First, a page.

Sun | Aug 20, 2017

Less lung cancer due to reduction in tobacco use

Published:Wednesday | November 23, 2016 | 11:17 AM
Yulit Gordon
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The Jamaica Cancer Society is reporting that there has been a decline in reports of lung cancer, and that the trend is expected to continue with a reduction in the use of tobacco.

Executive director of the Jamaica Cancer Society, Yulit Gordon, said that the fall in numbers was reported in the last published report of the Jamaica Cancer Registry in 2010.

"There was a decline in the incidence of lung cancer from 25.4 per 100,000 for the period 1993-1997 to 18.6 per 100,000 in 2003-2007," she explained.

Gordon said that a downward trajectory in the use of tobacco is expected, augmented by the reinforcement of the Tobacco Control Legislation in July 2013.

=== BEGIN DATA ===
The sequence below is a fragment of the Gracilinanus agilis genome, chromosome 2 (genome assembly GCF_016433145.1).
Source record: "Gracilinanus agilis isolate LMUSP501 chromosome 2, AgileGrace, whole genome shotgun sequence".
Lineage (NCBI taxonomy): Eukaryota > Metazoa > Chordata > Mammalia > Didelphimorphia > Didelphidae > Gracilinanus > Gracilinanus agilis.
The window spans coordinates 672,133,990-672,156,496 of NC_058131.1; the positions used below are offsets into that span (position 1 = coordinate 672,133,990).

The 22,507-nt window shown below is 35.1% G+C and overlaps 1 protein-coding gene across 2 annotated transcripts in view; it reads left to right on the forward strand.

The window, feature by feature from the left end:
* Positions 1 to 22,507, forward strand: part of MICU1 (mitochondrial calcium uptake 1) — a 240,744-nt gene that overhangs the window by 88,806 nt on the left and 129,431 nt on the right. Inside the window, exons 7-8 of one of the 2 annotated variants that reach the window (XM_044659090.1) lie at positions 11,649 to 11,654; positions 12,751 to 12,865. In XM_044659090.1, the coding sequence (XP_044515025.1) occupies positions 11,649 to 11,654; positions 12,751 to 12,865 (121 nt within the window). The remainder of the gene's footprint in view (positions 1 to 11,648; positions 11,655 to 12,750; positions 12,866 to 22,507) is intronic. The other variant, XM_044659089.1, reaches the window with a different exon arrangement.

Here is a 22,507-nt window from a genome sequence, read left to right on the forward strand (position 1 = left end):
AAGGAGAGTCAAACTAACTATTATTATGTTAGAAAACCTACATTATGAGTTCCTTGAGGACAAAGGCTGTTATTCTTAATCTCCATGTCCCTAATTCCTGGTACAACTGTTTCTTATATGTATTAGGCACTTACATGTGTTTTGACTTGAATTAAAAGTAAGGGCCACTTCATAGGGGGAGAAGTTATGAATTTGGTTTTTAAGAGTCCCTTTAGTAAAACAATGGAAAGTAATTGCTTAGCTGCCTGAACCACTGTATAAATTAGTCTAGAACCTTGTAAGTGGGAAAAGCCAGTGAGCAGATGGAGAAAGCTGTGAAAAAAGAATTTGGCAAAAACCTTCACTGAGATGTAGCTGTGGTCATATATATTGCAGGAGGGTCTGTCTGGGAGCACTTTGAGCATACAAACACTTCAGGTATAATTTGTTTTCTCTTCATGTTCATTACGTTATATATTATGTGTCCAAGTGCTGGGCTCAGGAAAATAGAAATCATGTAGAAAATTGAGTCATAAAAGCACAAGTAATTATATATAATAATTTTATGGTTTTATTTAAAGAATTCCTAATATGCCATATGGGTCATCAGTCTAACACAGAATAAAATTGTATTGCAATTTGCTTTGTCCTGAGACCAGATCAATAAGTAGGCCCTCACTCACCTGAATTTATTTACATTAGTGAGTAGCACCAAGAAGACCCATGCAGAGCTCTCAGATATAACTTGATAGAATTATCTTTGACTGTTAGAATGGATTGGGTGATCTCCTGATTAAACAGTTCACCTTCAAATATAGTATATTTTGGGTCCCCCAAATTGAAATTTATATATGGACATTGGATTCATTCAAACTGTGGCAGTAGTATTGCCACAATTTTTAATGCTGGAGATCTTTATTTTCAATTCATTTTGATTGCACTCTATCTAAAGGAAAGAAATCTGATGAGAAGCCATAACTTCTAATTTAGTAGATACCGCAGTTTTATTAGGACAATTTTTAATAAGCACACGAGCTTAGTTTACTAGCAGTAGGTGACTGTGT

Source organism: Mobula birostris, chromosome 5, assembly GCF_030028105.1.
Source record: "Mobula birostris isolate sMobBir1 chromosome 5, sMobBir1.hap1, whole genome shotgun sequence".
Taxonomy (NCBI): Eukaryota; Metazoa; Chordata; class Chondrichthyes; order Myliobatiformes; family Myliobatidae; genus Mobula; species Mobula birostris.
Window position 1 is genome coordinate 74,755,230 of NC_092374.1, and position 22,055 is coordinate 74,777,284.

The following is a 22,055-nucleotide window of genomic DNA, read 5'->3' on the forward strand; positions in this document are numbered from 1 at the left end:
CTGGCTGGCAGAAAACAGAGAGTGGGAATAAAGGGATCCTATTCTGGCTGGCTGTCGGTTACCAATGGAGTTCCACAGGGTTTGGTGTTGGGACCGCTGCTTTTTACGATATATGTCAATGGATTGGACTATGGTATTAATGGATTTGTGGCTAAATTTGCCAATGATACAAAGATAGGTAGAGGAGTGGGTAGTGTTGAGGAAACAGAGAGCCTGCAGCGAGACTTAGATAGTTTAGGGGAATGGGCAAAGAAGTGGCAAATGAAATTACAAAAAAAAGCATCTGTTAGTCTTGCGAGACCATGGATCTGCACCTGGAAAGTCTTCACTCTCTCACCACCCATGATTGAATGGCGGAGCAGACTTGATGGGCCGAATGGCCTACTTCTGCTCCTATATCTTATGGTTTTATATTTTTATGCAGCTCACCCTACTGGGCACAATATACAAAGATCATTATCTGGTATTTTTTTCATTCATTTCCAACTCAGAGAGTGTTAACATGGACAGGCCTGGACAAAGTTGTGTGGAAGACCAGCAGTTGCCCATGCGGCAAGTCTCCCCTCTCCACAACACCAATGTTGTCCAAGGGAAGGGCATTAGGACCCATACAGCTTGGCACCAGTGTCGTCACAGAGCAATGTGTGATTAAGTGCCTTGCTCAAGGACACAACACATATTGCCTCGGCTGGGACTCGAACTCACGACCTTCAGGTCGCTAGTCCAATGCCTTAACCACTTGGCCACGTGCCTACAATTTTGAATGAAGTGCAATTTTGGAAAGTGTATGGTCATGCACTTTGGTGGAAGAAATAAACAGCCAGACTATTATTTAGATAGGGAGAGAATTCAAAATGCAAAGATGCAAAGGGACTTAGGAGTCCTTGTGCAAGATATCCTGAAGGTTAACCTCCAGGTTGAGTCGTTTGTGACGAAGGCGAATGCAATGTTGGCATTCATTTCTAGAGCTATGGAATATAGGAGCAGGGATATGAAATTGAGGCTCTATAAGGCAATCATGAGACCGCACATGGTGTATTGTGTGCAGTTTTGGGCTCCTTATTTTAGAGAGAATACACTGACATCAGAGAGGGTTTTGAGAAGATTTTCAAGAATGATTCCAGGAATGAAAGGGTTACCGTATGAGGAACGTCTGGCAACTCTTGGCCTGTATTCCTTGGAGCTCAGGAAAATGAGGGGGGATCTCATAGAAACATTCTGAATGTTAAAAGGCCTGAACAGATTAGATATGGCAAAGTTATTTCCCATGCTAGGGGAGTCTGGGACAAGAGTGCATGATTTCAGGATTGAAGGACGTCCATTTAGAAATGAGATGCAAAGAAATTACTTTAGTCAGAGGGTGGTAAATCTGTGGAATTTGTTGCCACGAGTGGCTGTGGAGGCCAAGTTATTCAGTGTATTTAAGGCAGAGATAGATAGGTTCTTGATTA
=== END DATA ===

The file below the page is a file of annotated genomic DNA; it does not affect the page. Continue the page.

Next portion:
She noted, however, that special attention needs to be placed on the youth, as the smoking trend for the 13-15 age group is in stark contrast to the declining figures.

The executive director cited a study conducted by the National Council on Drug Abuse in 2010, which indicated that the prevalence of smoking among Jamaican youth between the ages of 13 and 15 years has increased from 15 per cent to 24.9 per cent.

The study also revealed that Jamaican youth begin smoking as early as 13 years of age. It also showed that at least 44.4 per cent of students have smoked at least once; 31.3 per cent have smoked a tobacco product and 20.2 per cent have smoked cigarettes.

Gordon outlined the dangers of smoking by young people, explaining that the short-term health consequences of smoking include respiratory and non-respiratory effects, addiction to nicotine, and the associated risk of other substance abuse.

"Long-term health consequences of youth smoking are reinforced by the fact that most young people who smoke regularly continue to smoke throughout adulthood," she added.

She warned that tobacco use can affect youth activities and athletic performance as it narrows blood vessels and puts a strain on the heart. It also leads to a lack of oxygen and shortness of breath.

Gordon issued an appeal for parents, guardians, teachers, guidance counsellors and persons with influence to get informed about the dangers of smoking and to impart its impact, in order to discourage children from starting the habit.